Looking For Love: Israeli Researchers Turn Unwanted Apples Into ‘Superfood’
Israeli scientists have found a way to repurpose unwanted and damaged apples that would otherwise go to waste into a “superfood powder” aimed at being a healthier alternative to sugar and a nutritional supplement.
Dr. Ofir Benjamin from Tel Chai Academic College and Professor Raffi Stern from MIGAL – Galilee Research Institute of the Galilee Development Authority in northern Israel produced a powder from second- and third-rate apples that is freeze-dried and to which small amounts of milk powder is added to prevent crystallization, the Tazpit Press Service (TPS) first reported this week in a Jewish Press article.
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Dr. Benjamin told the news service that the two embarked on the research in an effort to find a solution to the huge amounts of apples that are discarded every year in Israel for not meeting market standards, whether due to appearance, or falling to the ground before ripening. The waste is estimated at some 15,000 metric tons, or about 10 percent of the country’s annual yield, according to the report, which amounts to over NIS 25 million in lost income every year.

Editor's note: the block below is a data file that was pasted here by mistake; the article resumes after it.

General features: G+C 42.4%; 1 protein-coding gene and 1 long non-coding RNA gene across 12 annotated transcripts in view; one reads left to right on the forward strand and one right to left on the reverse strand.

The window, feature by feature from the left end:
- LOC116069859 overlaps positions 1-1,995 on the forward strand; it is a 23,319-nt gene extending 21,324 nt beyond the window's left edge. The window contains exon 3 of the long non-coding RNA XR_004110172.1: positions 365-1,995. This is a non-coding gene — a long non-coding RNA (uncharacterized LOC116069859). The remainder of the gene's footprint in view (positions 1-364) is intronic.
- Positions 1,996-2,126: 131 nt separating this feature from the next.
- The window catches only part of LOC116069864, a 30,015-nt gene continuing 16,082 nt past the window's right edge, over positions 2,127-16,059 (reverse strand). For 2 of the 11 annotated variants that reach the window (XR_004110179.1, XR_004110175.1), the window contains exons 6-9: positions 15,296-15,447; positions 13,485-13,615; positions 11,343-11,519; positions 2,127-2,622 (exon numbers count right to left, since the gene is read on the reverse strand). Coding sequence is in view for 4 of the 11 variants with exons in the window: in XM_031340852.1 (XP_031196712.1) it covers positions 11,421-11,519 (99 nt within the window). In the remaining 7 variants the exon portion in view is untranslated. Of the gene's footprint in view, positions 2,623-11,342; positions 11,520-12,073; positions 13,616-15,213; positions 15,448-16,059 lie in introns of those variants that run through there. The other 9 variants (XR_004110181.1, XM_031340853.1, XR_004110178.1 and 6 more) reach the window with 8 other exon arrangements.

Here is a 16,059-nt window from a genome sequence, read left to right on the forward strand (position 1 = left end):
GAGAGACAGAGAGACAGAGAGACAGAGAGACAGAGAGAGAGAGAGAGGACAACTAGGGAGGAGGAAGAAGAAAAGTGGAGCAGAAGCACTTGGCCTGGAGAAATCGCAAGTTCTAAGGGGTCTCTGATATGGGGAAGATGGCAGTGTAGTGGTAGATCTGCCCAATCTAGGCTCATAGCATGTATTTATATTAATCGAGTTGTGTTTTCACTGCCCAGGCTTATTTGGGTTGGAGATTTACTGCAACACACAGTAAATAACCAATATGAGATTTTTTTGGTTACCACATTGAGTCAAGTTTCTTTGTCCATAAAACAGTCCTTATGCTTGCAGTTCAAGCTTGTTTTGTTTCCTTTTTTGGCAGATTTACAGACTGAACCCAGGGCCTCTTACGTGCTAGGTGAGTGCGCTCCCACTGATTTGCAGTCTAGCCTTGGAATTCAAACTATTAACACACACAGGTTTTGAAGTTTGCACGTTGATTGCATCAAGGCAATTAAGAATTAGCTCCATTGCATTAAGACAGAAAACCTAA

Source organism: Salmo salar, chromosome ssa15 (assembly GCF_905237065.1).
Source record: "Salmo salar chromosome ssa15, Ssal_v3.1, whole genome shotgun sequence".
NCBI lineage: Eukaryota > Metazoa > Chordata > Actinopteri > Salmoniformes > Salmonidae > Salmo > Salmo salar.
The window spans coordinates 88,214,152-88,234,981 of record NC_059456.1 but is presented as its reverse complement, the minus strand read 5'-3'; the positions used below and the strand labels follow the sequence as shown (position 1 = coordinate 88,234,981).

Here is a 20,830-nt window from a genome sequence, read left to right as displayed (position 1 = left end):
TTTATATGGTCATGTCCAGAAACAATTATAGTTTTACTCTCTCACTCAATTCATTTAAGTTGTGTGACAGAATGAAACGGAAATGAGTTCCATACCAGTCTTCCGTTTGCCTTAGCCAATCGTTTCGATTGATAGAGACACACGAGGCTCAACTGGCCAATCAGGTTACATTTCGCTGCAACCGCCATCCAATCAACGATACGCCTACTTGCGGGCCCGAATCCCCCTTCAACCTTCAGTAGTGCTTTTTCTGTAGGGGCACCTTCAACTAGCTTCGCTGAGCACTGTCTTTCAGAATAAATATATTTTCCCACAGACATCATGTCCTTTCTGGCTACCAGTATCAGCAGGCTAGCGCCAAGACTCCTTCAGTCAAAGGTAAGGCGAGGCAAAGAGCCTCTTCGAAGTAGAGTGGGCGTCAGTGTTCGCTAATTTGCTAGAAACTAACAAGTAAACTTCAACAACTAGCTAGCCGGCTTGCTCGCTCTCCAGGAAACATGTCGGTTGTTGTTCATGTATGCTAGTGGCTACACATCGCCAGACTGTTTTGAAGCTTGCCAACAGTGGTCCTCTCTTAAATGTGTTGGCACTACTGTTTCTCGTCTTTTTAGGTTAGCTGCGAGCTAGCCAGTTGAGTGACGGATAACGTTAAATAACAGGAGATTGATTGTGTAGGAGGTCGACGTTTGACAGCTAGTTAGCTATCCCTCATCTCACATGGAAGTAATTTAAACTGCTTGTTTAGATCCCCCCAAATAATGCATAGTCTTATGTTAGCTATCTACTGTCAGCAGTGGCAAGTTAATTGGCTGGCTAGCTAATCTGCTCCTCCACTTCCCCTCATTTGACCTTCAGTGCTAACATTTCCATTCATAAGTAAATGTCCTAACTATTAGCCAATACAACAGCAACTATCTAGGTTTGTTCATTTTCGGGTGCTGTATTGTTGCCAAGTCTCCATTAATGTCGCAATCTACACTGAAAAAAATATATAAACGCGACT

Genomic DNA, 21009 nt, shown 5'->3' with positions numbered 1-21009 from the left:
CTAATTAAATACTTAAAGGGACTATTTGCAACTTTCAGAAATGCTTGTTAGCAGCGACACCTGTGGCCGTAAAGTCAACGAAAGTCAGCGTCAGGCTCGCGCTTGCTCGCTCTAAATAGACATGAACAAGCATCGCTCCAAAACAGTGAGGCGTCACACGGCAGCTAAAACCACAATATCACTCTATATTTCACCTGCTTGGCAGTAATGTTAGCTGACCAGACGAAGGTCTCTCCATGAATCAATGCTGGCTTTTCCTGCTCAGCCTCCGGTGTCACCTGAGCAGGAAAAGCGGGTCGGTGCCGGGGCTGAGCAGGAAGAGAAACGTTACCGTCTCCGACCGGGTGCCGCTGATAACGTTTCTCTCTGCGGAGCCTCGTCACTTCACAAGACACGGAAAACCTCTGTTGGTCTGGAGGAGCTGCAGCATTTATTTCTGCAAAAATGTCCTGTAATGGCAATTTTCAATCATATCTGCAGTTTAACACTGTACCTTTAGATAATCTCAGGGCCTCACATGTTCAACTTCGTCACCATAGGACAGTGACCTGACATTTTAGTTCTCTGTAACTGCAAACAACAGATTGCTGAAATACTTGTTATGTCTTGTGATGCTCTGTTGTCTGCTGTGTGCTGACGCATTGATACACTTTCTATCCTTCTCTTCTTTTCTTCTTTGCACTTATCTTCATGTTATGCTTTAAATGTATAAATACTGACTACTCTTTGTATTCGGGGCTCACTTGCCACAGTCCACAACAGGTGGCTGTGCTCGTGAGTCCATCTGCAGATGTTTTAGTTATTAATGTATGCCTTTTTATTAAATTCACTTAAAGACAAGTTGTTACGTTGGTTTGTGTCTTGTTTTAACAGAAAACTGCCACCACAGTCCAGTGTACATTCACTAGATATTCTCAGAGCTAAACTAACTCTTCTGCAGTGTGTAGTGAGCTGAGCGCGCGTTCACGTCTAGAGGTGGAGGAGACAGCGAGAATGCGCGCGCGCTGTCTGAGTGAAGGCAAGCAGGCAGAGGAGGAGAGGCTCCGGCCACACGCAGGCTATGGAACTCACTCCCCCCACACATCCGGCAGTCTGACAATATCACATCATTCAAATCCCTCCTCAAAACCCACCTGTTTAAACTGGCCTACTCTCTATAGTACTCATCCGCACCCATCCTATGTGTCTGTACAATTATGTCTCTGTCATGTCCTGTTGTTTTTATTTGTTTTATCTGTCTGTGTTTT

The powder has 600mg of vitamin C per 100 grams, has no food coloring or preservatives and is rich in antioxidants and nutritional fiber, according to the researchers. It is intended as a healthy sweetener for soft drinks and a supplement.
“The powder can be integrated into many food products and enrich their nutritional values, give them a refreshing apple flavor and turn them into a superfood,” Dr. Benjamin told TPS.
Benjamin, a lecturer and researcher at the Food science department at Tel Hai College, said that he and Professor Stern, who has a PhD in Horticulture from the Hebrew University of Jerusalem, began their research in September “with the aim of looking at what we could do with the enormous quantities of apples that the industry discards every year,” Dr. Benjamin told TPS.
“We went to Bereshit, one of the major apple producers in the country, and took samples of different kind of apples: second and third grade as well as apples designated for grocery shops and we found there is no difference between the powder produced with first choice apples and second and third grade apples,” he added.
With the new discovery, he said, “now apple growers will be able to take advantage of fruit that otherwise would have gone to waste.”
The scientists are set to present their findings at an agricultural conference hosted by the Galilee Development Authority next week.